This was it. The big kahuna of hikes, the longest and hardest thing I’ve ever done.
Dad and I drove up to Yosemite on Wednesday night. With the late start and some traffic, it was pitch black by the time we hit the Manteca area. Safe to say that driving down into Yosemite Valley was a challenge. On the plus side, we didn’t have to pay the entrance fees because the Ranger stations were closed. We stayed at the Yosemite Valley Lodge inside the park – sufficient and clean, with good hot water (so important), but also pretty warm and stuffy. You definitely pay for the convenience, that’s for sure. Worth it though, to only have to drive 5-10 minutes to get back to your hotel room. For us, it cost around $250+ per night, but we were lucky and got a 2nd floor room with high ceilings.
We hit the trail around 5:30AM the next morning, after maybe 3-4 hours of sleep. We were pretty zombified. The first several miles passed in a haze, because I don’t remember climbing up so far in the dark. But being able to reach the views around sunrise was wonderful – the pit stop at Nevada Falls was my absolute favorite part of the hike. The waterfalls, the rocks, the colors – certainly happiness-inducing. More details and learnings below.
We took the John Muir trail both ways. It’s supposed to be less steep and less dangerous slippery than the Mist trail, but I don’t know that this was the best idea, because the distance was such a struggle. Dad’s GPS showed a 20+ mile round trip, contrary to what the Internet blogs say. In my head, the trip is divided into a few parts:
- Uphill on a paved path – easiest part to traverse, but fairly steep for a mile or two.
- Huge switchbacks – fairly steep, lots of rocks to step through.
- Nevada Falls – around the 4 mile mark, perfect for a break and water refill.
- Pine trees/forest – flats through the valley after the falls, then steep uphill through forested area toward the Subdome. This was probably the hardest part.
- Subdome – pure rock, with stones for stairs. Definitely on the more dangerous side.
- Cables/half dome – pretty self-explanatory.
I bought these REI hiking tights a few days ago. They’re a little too big for me (I bought size S and usually wear size S in Adidas/Nike), but they did just nicely on the hike. As someone who doesn’t like wearing hiking pants, these worked just fine. The best part were the deep pockets on both thighs. My phone went in one with easy access the entire time.
Sock liners are your friend. I’ve never double-socked anything for any hike in my life, but this method saved my skin literally. No blisters, not even a hot spot. I wore these REI liners, and then pulled on a pair of Darn Tough merino socks over them.
Everything else was your normal athletic wear: Express run tank, random sports bra, and a North Face zip pullover for the morning chill.
These Ahnu Sugarpine boots were the best. I only broke them in once on a 10-mile hike to Tomales Point, and they performed wonderfully. Tons of grip from the Vibram soles, and they did just fine on the smooth granite along the cables. I normally wear size 7.5 and have a 8.5 in these to accommodate the thick socks.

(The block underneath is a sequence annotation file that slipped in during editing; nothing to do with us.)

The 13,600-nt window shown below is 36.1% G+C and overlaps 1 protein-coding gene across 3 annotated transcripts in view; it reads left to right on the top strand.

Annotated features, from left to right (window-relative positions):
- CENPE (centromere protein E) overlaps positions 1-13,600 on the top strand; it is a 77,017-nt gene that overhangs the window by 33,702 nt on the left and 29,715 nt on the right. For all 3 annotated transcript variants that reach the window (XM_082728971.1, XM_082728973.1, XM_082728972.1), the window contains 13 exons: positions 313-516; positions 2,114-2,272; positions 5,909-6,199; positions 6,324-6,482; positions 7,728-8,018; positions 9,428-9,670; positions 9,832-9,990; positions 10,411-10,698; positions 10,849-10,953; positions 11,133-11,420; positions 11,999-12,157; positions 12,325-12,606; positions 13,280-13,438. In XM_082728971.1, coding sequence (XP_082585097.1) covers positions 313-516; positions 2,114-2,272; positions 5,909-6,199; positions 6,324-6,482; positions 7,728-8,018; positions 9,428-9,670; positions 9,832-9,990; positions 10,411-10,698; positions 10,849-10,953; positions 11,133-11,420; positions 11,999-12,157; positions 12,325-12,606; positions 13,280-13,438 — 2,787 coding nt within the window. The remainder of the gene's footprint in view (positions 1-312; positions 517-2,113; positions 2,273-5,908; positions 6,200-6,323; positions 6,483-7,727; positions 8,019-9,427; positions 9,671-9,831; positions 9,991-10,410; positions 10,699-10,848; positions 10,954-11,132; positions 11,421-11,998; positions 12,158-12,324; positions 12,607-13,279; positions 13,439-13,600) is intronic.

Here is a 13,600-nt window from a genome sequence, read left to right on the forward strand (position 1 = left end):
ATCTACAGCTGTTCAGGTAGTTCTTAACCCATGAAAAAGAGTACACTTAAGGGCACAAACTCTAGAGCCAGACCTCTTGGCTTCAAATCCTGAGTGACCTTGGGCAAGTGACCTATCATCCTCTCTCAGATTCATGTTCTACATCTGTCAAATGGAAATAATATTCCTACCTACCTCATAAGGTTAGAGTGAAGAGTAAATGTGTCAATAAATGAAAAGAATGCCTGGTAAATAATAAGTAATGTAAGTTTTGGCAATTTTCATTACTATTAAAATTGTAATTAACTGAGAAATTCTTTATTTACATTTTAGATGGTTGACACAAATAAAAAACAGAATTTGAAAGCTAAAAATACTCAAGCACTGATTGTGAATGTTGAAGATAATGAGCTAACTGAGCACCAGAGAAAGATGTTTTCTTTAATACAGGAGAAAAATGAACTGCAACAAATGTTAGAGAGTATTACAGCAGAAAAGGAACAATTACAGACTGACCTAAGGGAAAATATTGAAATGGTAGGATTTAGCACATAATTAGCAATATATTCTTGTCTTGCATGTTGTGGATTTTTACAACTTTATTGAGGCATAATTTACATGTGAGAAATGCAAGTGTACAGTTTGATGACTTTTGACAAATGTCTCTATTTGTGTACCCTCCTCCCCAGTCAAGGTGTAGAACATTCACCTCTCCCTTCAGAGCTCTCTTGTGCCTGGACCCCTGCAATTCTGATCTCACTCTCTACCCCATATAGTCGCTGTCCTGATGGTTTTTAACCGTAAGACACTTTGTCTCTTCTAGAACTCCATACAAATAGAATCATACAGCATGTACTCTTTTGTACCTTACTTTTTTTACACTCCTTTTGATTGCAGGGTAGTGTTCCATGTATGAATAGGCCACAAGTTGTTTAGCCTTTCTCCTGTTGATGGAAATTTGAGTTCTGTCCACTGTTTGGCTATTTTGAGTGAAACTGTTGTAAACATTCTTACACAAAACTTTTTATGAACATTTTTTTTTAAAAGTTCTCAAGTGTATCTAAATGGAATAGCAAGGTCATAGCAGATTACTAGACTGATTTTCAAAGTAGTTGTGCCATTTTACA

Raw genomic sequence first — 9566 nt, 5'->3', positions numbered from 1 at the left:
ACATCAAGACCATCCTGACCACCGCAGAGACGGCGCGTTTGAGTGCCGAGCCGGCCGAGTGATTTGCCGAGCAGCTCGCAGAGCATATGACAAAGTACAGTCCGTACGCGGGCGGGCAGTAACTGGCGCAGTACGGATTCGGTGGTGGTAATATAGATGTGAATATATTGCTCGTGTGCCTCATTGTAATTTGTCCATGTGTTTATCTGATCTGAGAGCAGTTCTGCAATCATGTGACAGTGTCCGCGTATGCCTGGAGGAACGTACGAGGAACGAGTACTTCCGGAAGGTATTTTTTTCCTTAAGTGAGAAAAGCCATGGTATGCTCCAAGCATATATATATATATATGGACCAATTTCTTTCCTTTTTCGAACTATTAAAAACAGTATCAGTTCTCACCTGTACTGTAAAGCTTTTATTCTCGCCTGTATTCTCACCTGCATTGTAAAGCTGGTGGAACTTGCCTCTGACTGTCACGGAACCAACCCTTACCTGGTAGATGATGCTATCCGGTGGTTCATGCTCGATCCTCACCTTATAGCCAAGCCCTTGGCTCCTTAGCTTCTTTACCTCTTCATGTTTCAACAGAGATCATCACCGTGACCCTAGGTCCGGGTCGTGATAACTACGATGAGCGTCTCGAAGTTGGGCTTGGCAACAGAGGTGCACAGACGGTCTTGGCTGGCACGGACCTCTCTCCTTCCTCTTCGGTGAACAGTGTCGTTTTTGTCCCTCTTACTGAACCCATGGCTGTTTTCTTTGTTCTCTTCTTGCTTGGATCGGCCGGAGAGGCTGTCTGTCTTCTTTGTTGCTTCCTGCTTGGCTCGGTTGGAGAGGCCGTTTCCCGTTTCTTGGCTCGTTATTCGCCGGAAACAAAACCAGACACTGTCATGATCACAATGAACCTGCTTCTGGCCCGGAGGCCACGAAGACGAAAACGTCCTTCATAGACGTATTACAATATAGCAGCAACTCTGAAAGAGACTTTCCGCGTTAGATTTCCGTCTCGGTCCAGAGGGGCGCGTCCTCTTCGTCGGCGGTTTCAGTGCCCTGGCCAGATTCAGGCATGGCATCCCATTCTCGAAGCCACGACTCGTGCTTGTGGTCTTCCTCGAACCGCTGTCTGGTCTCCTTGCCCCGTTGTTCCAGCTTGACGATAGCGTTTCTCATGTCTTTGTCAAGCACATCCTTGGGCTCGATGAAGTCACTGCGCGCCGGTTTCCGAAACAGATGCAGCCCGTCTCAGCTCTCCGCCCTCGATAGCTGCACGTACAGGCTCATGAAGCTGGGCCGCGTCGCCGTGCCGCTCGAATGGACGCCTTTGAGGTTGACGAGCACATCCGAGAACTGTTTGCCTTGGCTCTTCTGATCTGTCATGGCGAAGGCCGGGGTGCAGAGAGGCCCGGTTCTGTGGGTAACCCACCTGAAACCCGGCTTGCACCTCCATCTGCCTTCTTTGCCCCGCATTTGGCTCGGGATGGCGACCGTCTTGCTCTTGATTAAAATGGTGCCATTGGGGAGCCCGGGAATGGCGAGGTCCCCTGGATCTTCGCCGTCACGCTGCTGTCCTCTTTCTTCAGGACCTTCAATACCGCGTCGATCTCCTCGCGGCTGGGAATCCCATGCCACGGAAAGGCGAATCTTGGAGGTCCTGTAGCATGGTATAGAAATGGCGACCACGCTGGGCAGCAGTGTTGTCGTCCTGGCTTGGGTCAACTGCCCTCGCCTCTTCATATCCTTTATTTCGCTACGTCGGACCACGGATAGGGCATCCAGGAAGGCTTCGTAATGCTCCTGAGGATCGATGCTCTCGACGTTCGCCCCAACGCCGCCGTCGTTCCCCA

I had hiking poles on this trip, but I probably only used them 1/3 of the time. Just a personal preference, though they did help a lot in some spots. I just felt more cumbersome with them more often than not. They certainly helped on the downhill though, for stability and balance.
Definitely needed at least a 2-3L reservoir for hands-free hydration. I also carried a 24oz metal water bottle as backup, which helped a ton. For food, we brought a sandwich for lunch at the top of the dome. I also carried a couple Kind bars, and a couple of those almond butter sandwich biscuits. Electrolyte gel packs and gummy chews are also your friend. They certainly helped as far as preventing cramps and the like.
Terrifying. Absolutely terrifying. But you’re also so tired that adrenaline just pushes you through and you don’t really have a chance to think too much beyond making it to the next set of poles/planks for a rest. Like everyone else says, gloves are so important. Unfortunately, I was wearing leather gardening gloves and these were not the best choice. They actually slipped a lot on the metal cables, which also led to a couple scary moments. The rock was very, very steep about midway up, and at one point I started getting tired. Mind over matter is definitely a thing, and I powered through to the top. Also randomly passed some guys from UCSD BTEC days on their way down – of all the places, ha.
All in all, super proud of ourselves. It was all kinds of exhausting, exhilarating, and insane scary. It was quite hazy and ashy due to forest fires in the region, which was a bummer for the views at the top. We also saw all a manner of wildlife, including a mummy deer and her two baby deers, squirrels, fat chipmunks, and even a bear on the trail! The trip back was probably the longest return hikes I’ve ever experienced. You definitely need stamina to make it back down to the valley. I also busted my hip flexor muscles on the way up, so coming down was a super struggle for me personally. I pretty much limped my way down at least 8 miles. Three days later, I’m still quite sore.
Cheers to adventures and family time. Gods know we need it more than ever.
I’ve been bad and in a slight funk the last two weeks. No exercise, no hiking. I may or may not have used my busted ankle as the excuse to lay off anything that even slightly raised my heartrate. Sigh.